Does the angle of your chain really matter, or are modern bikes built well enough to ensure it never sits harmfully askew?
First things first: it helps to understand what chainline is and why it’s important. The term itself seems relatively self-explanatory: the line in which your chain runs in any given gear. However, there are two definitions of chainline.
Firstly there’s the chainline dictated by component manufacturers. Imagine running a line down the centre of your bike from front to back, running through the tread of your front tyre, along the top tube and straight along the rear tyre. The first idea of chainline — we’ll call it ‘prescribed chainline’ — is the ideal distance to position the chain from this central line through the bike.
This ideal distance is the middle point between the inner and outer chainrings of the chainset, where the front derailleur will work most efficiently. To achieve this chainline, manufacturers specify bottom bracket sizes and spindle lengths to accompany their chainsets and front derailleurs.
This chainline is effectively set and there’s nothing to concern you while riding. It does, however, highlight one of the reasons why it’s not ideal to mix and match components.
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The second idea of chainline is the actual line or angle the chain takes between the chainset and the cassette. This is the chainline that matters more in practical terms. The perfect, i.e. most efficient, chainline runs dead straight from chainring to cassette. This is easy to achieve on a singlespeed or fixed-wheel bike, but not so easy with gears.
On a geared bike, the chain should run straight from the middle of the chainrings to the middle of your cassette. Running the chain at an angle can cause the chain to rub on the front derailleur, and reduce component life. That’s why newcomers to cycling are told not to run extremes such as ‘big-to-big’ or ‘small-to-small’, i.e. 52×25 or 39×11.
Straight from the factory
That said, modern groupsets make it perfectly possible to achieve decent shifting across sprockets, as the flexibility in the chains can handle a bit of angle. This is handy because, even though middle-to-middle is ideal, it’s simply not always possible.
“I suppose the big question with chainlines in the last couple of years has been with road bikes going to disc brakes,” Hoy and Pinnacle designer James Olsen says.
“Shimano has stuck with the same chainline at the front, which is about 42 or 43mm, but all bikes with disc brakes now have 135mm back ends rather than 130mm. If Shimano’s chainlines were right on a 130mm back end, the front chainline should move out 2.5 to 3mm to accommodate the 135mm rear.
“In a similar way, some riders say they’re not riding anything bigger than an 11-23 or a 12-25 cassette. Then they’ll spend most of their time pedalling round in the upper few cogs; the bike is essentially over-geared for them.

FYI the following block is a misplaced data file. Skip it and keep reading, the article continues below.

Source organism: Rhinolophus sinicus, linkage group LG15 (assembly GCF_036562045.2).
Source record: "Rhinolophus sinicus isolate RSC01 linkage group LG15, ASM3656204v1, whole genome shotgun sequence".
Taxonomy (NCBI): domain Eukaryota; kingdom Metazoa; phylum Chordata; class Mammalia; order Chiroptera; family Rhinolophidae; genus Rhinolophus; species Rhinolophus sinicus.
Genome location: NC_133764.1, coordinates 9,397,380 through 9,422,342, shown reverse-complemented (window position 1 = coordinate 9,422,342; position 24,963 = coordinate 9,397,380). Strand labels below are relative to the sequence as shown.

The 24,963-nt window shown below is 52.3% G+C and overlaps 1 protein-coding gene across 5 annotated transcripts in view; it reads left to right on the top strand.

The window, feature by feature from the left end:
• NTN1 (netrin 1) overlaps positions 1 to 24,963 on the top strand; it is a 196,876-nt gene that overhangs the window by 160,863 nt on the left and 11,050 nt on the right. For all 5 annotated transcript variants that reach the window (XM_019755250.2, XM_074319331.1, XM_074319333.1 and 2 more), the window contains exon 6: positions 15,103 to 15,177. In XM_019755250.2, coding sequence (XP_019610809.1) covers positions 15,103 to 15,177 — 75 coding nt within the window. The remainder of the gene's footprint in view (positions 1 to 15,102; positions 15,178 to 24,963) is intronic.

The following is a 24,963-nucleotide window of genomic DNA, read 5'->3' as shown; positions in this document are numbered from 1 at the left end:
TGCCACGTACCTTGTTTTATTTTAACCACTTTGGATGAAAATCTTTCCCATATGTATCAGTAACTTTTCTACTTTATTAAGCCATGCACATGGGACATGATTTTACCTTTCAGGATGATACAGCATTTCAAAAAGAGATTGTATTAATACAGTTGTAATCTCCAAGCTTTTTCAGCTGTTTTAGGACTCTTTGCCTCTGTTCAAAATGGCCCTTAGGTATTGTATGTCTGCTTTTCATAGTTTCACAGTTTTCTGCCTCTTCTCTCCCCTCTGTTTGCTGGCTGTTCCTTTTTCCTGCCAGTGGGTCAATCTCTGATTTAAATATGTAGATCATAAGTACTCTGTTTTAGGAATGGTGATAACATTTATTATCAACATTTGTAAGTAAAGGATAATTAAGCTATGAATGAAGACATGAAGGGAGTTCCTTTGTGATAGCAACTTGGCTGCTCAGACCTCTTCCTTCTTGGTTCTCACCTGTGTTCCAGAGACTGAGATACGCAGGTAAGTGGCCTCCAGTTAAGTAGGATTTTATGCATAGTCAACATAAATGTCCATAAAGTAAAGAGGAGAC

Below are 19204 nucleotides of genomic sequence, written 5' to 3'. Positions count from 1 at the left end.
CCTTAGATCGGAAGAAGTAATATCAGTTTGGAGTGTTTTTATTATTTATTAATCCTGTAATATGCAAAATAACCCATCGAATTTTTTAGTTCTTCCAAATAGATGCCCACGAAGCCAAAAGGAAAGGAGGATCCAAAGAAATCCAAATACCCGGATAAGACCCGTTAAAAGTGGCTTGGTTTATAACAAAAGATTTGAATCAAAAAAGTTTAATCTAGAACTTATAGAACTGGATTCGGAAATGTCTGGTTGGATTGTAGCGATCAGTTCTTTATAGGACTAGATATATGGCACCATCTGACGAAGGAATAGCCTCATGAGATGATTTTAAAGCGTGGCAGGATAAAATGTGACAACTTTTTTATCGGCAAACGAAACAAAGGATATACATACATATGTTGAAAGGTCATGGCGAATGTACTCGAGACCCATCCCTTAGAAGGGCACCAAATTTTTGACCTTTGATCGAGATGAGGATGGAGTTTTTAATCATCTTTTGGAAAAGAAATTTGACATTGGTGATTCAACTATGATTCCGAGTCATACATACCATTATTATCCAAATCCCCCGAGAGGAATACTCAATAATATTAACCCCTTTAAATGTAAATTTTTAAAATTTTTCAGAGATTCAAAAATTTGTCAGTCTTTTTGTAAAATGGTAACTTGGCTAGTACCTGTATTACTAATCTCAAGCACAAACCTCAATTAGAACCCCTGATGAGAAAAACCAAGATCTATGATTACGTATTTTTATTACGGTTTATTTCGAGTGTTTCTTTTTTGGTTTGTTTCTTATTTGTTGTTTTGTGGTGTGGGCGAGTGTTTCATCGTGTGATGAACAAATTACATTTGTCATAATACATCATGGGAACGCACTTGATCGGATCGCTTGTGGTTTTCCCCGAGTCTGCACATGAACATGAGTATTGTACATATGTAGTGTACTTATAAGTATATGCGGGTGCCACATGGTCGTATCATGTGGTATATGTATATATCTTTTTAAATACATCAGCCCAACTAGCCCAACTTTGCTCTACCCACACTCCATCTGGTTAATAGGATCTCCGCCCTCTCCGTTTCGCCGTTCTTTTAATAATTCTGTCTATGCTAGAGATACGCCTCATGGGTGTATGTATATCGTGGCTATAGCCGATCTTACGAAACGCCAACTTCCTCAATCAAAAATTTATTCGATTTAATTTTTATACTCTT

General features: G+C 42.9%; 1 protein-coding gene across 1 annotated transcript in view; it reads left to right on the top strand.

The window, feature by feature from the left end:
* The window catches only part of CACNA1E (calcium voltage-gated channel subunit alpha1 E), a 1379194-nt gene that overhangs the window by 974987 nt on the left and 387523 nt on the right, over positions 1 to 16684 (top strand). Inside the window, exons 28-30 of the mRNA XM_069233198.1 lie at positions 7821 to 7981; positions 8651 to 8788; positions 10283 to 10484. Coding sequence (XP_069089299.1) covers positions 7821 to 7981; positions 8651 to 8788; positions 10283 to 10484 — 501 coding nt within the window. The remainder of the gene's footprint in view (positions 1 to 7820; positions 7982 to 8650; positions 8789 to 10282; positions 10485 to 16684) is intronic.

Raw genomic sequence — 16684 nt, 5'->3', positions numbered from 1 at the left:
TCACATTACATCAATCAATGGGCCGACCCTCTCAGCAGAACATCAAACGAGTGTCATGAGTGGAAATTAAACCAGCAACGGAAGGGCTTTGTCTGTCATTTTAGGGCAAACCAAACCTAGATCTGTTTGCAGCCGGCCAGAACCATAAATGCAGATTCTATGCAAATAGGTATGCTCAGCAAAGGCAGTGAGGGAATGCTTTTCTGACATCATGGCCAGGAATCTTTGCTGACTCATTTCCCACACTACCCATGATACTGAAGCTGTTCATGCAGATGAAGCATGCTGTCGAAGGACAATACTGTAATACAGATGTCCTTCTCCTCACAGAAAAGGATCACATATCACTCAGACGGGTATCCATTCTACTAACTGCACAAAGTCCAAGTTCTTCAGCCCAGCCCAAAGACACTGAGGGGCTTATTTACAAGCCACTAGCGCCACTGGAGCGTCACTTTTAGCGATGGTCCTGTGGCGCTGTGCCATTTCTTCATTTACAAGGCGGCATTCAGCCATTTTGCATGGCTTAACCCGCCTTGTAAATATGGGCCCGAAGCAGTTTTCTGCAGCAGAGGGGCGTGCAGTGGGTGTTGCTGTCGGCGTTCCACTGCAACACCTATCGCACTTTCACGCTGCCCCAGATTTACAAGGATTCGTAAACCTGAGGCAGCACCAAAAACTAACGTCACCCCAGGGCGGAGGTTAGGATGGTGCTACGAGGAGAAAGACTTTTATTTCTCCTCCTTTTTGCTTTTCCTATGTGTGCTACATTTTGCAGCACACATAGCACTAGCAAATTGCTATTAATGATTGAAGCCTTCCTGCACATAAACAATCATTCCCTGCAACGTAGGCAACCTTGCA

“So when you’re thinking about your ideal chainline, and how to make your chain work most efficiently, look at the gears you’re using most and consider how straight your chain is when you’re using them. That’s probably the easiest way to make it most efficient from a power output perspective: match your gearing and your cassette choice so that you’re pedalling a straight chainline.”
Avoid crossing your chain from big chainring to big sprocket. If on the big ring, use the 25 sprocket, then change on to the inner chainring and drop the chain down the cassette.
On a modern, complete-build bike from an established manufacturer, chainline shouldn’t be an issue. For performance junkies, there are ways to tweak it minutely so that it better fits your style of riding and preferred gear choices. For the rest of us, if your derailleurs are straight but your chain is jumping off chainrings or derailleur pulleys, or rattling, check your chainline.
The experts’ views
Yes: Andrew Lorenzi, B’Twin design manager
The chainline is very important for several reasons: more efficient transmission; the less you bend the chain, the smaller the power loss; better function and less chance of the chain falling off the rings; less wear due to less friction; better function of the front derailleur; and quieter operation.
Ideally, follow the supplier specs but you have to be particularly careful when manufacturers mix parts from different suppliers.
No: David Alexander, Specialized Bicycle Components University; BodyGeometry FIT expert
By the time somebody buys one of our bikes, they don’t have to worry about chainline, because we’ve done all the worrying for them! We try to maintain our chainline so that it’ll work with 11-speed cassettes and really short chainstays.
But we are given minimum chainline guidelines from component manufacturers, and that limits what we can do with bottom bracket size and chainstay length.